BEIJING — It is 14 degrees the morning two dozen boys gather at a Beijing park to be transformed into alpha males. A reluctant winter sun casts silver light between cold shadows. The wind bites, worsening nerves as the boys — the youngest 7 - prepare to strip to their waists for a run.
One of the watching mothers is worried. She wants her son to grow into amacho male, but it's so cold. She tells him that he can keep his shirt on, or perhaps skip the run through Olympic Forest Park.
This is the kind of "feminine" parenting that coach Tang Haiyan fears can ruin boys. Tang, a former schoolteacher, founded the Real Man Training Club to combat what he and others in China see as a masculinity crisis — part of a backlash against the makeup and earring-wearing male TV, film and pop idols who have gained immense popularity here.
"If you are promoting these effeminate figures," Tang said, "it's a calamity for our country."
In a nation where men dominate political and business leadership and campaigns for gender equality have gained little traction, the debate over what is "effeminate" has become a popular pastime among older conservative residents.
Influenced by K-pop idols in Korea, China's boy bands and celebrities — with their delicate beauty, dyed hair and haute couture wardrobes — have a massive following among women here. But China's state-run media condemn the young idols, calling them "sissy pants."
The backlash deepened after a back-to-school TV program featured the boy band F4. Angry parents attacked the Education Ministry's decision to hold up the cosmetics-wearing young men as role models; state media warned that a "sick" and "decadent" culture threatened the future of the nation. This year, a Chinese video streaming website started blurring earrings worn by men.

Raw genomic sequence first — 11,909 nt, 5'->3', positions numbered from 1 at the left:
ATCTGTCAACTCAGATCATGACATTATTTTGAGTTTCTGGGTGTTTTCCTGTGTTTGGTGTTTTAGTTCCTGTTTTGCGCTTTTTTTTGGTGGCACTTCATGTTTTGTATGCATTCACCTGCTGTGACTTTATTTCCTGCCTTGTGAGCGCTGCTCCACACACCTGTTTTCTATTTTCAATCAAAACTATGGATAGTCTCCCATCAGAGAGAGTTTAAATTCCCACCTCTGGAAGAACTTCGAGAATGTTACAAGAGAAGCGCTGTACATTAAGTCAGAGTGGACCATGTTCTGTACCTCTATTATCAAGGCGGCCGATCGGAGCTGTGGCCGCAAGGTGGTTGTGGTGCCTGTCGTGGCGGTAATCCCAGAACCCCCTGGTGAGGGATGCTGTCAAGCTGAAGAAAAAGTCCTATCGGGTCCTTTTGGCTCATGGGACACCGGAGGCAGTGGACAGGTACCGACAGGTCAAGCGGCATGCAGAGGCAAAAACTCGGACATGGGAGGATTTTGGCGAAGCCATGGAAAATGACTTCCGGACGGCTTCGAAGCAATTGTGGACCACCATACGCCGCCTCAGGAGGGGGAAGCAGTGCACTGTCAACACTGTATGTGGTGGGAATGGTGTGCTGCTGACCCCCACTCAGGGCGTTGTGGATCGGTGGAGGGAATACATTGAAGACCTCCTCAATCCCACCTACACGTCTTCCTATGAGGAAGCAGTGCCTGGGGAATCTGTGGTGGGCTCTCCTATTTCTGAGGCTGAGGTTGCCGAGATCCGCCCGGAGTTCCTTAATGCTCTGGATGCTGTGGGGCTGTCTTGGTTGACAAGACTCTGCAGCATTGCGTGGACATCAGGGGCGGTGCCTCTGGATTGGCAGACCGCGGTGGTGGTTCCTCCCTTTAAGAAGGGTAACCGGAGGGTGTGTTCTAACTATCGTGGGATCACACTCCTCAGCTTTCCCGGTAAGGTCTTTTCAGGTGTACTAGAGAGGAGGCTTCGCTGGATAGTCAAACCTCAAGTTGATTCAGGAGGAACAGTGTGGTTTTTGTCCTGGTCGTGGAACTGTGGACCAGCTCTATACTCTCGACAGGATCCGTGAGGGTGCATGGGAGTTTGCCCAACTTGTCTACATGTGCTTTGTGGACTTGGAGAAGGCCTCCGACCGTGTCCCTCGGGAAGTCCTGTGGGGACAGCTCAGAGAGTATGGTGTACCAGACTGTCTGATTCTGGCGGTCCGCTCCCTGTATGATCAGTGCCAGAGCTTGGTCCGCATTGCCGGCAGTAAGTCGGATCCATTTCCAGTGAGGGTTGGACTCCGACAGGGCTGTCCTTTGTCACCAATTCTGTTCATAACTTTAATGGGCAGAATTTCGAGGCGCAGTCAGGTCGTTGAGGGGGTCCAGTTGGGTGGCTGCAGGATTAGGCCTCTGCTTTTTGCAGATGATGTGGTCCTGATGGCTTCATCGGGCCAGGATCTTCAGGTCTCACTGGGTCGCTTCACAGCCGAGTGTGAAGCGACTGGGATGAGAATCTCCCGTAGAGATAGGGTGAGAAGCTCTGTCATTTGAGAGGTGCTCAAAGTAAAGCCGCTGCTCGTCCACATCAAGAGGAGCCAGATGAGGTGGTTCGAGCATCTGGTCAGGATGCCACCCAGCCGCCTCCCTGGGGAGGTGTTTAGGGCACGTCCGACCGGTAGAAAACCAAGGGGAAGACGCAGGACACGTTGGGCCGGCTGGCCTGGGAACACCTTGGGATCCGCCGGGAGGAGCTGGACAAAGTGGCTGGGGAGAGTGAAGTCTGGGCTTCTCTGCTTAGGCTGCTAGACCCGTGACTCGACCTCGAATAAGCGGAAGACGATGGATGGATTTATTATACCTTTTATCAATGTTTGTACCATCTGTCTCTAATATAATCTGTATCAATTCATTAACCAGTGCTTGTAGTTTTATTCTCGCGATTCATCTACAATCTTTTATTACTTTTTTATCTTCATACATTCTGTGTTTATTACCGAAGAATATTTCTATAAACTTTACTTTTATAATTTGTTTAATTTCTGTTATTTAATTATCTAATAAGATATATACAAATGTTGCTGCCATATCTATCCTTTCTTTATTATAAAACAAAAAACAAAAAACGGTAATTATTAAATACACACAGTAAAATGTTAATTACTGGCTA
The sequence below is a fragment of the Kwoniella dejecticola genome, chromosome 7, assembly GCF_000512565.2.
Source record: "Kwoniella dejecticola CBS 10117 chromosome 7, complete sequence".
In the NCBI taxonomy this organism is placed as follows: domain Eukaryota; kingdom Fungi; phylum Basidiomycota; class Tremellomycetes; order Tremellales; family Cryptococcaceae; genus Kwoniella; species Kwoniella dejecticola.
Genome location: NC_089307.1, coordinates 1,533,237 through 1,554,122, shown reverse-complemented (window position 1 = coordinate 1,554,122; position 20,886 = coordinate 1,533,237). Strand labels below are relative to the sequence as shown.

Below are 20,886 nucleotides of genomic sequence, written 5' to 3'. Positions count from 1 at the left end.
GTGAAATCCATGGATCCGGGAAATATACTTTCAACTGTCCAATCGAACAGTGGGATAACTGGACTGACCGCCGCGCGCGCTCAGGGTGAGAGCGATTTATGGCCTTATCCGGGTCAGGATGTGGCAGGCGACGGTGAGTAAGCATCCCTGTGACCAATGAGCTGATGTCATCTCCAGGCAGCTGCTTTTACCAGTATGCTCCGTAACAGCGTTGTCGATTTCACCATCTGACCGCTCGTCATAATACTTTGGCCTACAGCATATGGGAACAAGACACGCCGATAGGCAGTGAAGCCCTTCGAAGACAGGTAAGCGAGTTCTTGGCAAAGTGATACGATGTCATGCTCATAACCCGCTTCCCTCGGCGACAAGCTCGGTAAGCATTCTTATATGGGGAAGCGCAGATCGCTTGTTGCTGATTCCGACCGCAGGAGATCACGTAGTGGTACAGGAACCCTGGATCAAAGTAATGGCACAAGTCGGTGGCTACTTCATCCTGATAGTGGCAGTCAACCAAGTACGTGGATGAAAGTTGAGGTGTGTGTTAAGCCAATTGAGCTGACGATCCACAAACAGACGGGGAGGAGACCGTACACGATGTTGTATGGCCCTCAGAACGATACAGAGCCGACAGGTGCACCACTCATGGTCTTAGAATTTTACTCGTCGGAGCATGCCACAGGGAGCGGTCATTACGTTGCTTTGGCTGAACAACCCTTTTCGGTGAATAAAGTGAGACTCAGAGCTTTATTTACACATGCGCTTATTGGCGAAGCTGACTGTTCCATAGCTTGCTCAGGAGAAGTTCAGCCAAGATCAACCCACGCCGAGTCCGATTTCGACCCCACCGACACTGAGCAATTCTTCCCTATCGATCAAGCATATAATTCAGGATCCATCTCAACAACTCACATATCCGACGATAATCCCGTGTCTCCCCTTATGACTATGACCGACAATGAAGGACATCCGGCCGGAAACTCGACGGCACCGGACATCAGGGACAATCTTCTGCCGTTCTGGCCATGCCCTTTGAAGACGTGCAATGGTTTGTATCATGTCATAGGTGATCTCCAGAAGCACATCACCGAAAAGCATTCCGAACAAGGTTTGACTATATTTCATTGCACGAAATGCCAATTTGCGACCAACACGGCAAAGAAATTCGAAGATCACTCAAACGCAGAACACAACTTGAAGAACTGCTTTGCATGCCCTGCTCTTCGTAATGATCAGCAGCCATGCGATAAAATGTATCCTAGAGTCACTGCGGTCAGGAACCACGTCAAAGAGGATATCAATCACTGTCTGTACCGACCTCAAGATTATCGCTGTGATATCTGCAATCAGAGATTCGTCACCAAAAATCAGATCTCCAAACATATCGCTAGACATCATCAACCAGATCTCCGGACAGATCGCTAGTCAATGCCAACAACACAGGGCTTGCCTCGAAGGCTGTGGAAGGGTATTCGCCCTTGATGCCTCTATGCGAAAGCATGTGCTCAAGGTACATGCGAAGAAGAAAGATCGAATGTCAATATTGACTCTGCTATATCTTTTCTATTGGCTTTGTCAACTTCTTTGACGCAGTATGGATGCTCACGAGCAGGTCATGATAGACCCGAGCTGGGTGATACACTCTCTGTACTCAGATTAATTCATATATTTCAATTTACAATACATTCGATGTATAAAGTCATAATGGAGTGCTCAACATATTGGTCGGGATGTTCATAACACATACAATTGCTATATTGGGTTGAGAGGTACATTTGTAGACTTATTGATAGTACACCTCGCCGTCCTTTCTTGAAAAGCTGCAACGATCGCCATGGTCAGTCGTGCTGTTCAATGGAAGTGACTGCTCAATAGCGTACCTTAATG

"The gender stereotyping is not just about gender identity itself," said an author and researcher on Chinese masculinity. "It's about the reproduction of the nation and how to properly cultivate the next generation."
Song Geng of the University of Hong Kong said the fear partly reflects deep-seated insecurity about Chinese power, after historical humiliations such as the Opium Wars and the domination of Chinese rulers by foreign imperial powers.
"They're worrying that if Chinese men are so effeminate ... then we will become a weak country in future and we cannot compete with our rivals," he said. "There's anxiety about the virility of the nation being harmed by those effeminate male images."
Screenwriter WangHailin said the young men resemble male prostitutes sought after by some affluent older women. He has berated fellow screenwriters, saying that they portray men as "wimps, cowards, losers and idiots."
Chinese military leaders seem to share the fears about the nation's men, with the army newspaper People's Liberation Army Daily complaining that 20 percent of recruits couldn't pass the fitness test for admission because they were overweight, watched too many cellphone videos or drank too much.
But researcher Zheng Jiawen from Nanjing University's School of Journalism and Communications contends that "China's real crisis of masculinity isn't 'sissy pants.' '' "It's a generation of men anxious and insecure about their declining social status and their desperation to cling to power," Zheng wrote on the Shanghai-based website Sixth Tone.
"We must all learn to accept the fact that a delicate face does not mean a weak heart, slender shoulders do not reveal a fragile soul, and a 'betrayal' of outdated masculine stereotypes is not a betrayal of the nation."
Meanwhile, on the cold morning in Bejing, Tang likens his club to a "reserve for alpha males." He and other male mentors lead the boys in chest beating and slogan shouting.
The boys form into two military-style lines and run around the park in lockstep with their coaches:
"One, two, three! "Who's the best? "We are! "Who are we? "We are real men!"